Saturday 01st June 2024,
Bird On The Wire

Taking Care of Yourself


DSC03038In addition to the four tools I’ve laid out for you to use when combatting the fear that might arise when you’re facing a difficult situation, there are some other things you can do to take care of yourself during those times. I’ve divided them into two categories:

Things You Can Do For Yourself
Things Others Can Do For You


Things You Can Do For Yourself

Again, there are two categories:

Things You Can Do Physically

Things You Can Do Mentally


Things You Can Do Mentally

Before you can do anything else, you first must get your head in the right place, and you can accomplish this by being grateful for what is right about your life. “Count your blessings,” as my grandmother used to say. Sure, you are in a very difficult place right now. You’re feeling worried, scared, anxious. Even so, take a few minutes  to sit down and make a list of all the people and things you are grateful for in your life – your family, your job, your house, your doctor, nature, etc., etc. Then, read your list over, and let the gratefulness wash over you, because you have a lot to be thankful for.

Next, admire yourself. That’s right, give yourself credit for how you’re dealing with this painful time in your life. You’re handling it well, doing a good job of managing your fear. Tell yourself that you’ll get through this because you have the inner strength to triumph over whatever life throws at you.

Now, recall how you’ve gotten through other difficult times in your life. What did you do? What was your frame of mind? How did you succeed?

And, finally, force yourself to keep moving forward, even if you don’t feel like it. Keep putting one foot in front of the other and then repeating. Don’t allow yourself to get stuck.


Things You Can Do Physically


The most important thing you can do to help yourself to get through this painful time is to do as the British say – “Stay calm and carry on.” In other words, stick to your normal routine as much as possible.

The day after 9/11, I was driving through Berkeley, Calif. and saw on the marquee of a local movie house the following words: “Chop wood, carry water.” This advice from Zen Buddhism, simply means that, even in the face of the most horrible event imaginable, you should go about your usual chores – doing the laundry, washing dishes, going to the grocery store, etc. , because doing what is routine will make you feel more normal and help you cope with whatever you are facing.

There are also activities that you need to add to your regular routine. If you don’t exercise regularly, for instance, it’s very important that you start doing it now. We all know that exercise is good for us physically, but it can also be a tremendous help to us mentally. When you exercise, you get those good-feeling endorphins coursing through your veins, and you feel better, calmer, happier. And, by exercise I don’t mean buying $100 pair of pants and enrolling in a yoga class. This is great exercise, but you don’t have to do it. And you don’t have to run marathons, either. All you have to do is lace up those old tennies and walk out the door. It’s that simple! I just heard a doctor on the radio this morning saying that if you walk for 30 minutes, five days a week, that’s all the exercise you really need. So, get going!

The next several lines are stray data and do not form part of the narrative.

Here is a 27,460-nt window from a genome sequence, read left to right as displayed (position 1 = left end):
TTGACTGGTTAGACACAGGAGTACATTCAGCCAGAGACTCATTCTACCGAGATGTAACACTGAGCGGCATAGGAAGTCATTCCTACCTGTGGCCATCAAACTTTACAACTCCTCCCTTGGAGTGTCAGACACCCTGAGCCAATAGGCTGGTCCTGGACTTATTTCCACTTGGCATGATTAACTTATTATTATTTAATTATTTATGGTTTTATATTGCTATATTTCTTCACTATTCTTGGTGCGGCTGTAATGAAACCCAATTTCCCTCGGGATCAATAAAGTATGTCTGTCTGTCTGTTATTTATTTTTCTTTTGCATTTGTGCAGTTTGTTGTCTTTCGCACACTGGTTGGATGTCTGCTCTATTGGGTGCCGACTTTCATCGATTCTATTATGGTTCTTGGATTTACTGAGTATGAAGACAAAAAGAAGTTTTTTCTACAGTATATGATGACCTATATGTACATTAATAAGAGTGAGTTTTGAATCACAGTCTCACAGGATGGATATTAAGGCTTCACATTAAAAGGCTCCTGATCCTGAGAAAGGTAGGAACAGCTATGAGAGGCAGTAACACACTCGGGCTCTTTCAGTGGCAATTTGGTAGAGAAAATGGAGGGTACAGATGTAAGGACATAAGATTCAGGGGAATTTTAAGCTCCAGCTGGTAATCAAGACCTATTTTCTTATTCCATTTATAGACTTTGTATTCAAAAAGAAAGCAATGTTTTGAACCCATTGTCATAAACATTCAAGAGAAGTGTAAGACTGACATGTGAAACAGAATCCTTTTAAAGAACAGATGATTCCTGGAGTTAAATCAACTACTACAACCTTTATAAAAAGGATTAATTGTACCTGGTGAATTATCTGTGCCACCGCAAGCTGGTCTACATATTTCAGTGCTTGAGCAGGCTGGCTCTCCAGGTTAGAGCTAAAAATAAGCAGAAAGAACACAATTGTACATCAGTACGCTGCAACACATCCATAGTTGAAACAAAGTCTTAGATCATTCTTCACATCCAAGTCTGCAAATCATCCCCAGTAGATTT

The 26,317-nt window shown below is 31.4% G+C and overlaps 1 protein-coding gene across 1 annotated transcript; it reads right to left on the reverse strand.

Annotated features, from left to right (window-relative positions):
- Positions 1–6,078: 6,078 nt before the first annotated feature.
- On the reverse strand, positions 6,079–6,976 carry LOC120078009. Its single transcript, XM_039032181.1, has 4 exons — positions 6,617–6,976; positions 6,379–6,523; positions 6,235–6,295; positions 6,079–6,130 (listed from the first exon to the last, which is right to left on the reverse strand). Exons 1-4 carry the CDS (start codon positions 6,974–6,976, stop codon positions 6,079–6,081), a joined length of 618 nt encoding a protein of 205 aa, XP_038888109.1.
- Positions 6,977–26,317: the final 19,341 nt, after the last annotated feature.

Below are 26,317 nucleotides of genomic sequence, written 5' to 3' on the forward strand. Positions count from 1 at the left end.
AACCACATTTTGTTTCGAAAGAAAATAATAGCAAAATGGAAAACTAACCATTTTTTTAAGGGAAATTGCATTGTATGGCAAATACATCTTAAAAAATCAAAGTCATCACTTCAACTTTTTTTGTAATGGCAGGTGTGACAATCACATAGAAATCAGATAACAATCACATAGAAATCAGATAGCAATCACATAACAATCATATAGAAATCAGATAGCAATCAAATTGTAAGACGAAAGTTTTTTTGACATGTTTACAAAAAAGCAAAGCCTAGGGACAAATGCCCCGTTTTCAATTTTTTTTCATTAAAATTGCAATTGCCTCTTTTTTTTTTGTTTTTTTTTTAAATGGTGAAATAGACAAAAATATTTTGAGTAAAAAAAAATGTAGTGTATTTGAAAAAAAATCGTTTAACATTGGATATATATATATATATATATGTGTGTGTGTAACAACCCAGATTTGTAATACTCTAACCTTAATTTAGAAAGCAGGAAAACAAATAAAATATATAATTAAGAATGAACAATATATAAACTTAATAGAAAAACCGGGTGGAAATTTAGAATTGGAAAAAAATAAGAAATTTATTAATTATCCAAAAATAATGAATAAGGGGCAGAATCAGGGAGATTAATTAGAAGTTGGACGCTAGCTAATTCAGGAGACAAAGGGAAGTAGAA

Exercise is important, but equally important is your diet. When we’re stressed out or worried about what’s going on in our lives, we tend to eat the wrong things – skip meals then snack on potato chips. I have a friend who, one night, while going through a messy divorce, sat down in front of the TV and devoured an entire carton of Ben and Jerry’s Cherry Garcia ice cream. She was shocked when she dug in the spoon and found there was nothing left. So, eat consciously and surround yourself with the right foods. This is definitely not  the time to go on an exotic diet. But, it is the time to start eating more healthy foods – whole grains, fruits and vegetables, chicken, fish – you know the drill! Keep remembering that your goal is to feel better, and, in the end, the bag of Oreos will not make you feel better.


One of the most important things you can do for yourself at this time is to get educated. When I learned I had breast cancer, after the initial shock, I decided to find out everything I could about my disease, my diagnosis,and the possible courses of treatment. What I found is that knowledge can overcome fear. Gaining knowledge about your situation will give you a sense of power over it. Fear of the unknown is the worst fear.

When a friend of mine found out her husband wanted a divorce, she, of course, cried and screamed and blamed both herself and her husband. But, when she was finally able to calm down, she decided to get educated about divorce. Of course, she contacted an attorney, but she also learned online about how to best attack all the hurdles that she would be facing – child support, selling the house, changing her will, etc., etc. And, although the future looked daunting, the knowledge she gained gave her the belief that she could handle it. She decided not to put her head in the sand or to play the victim, but to face her fears head on, and it paid off. Today she is successfully managing her personal life as well as her career.

Exercising, eating right, and getting educated are the most important things you can do for yourself when facing a daunting life event, but there are other things you can do, as well. I’ll talk about those in the next post.

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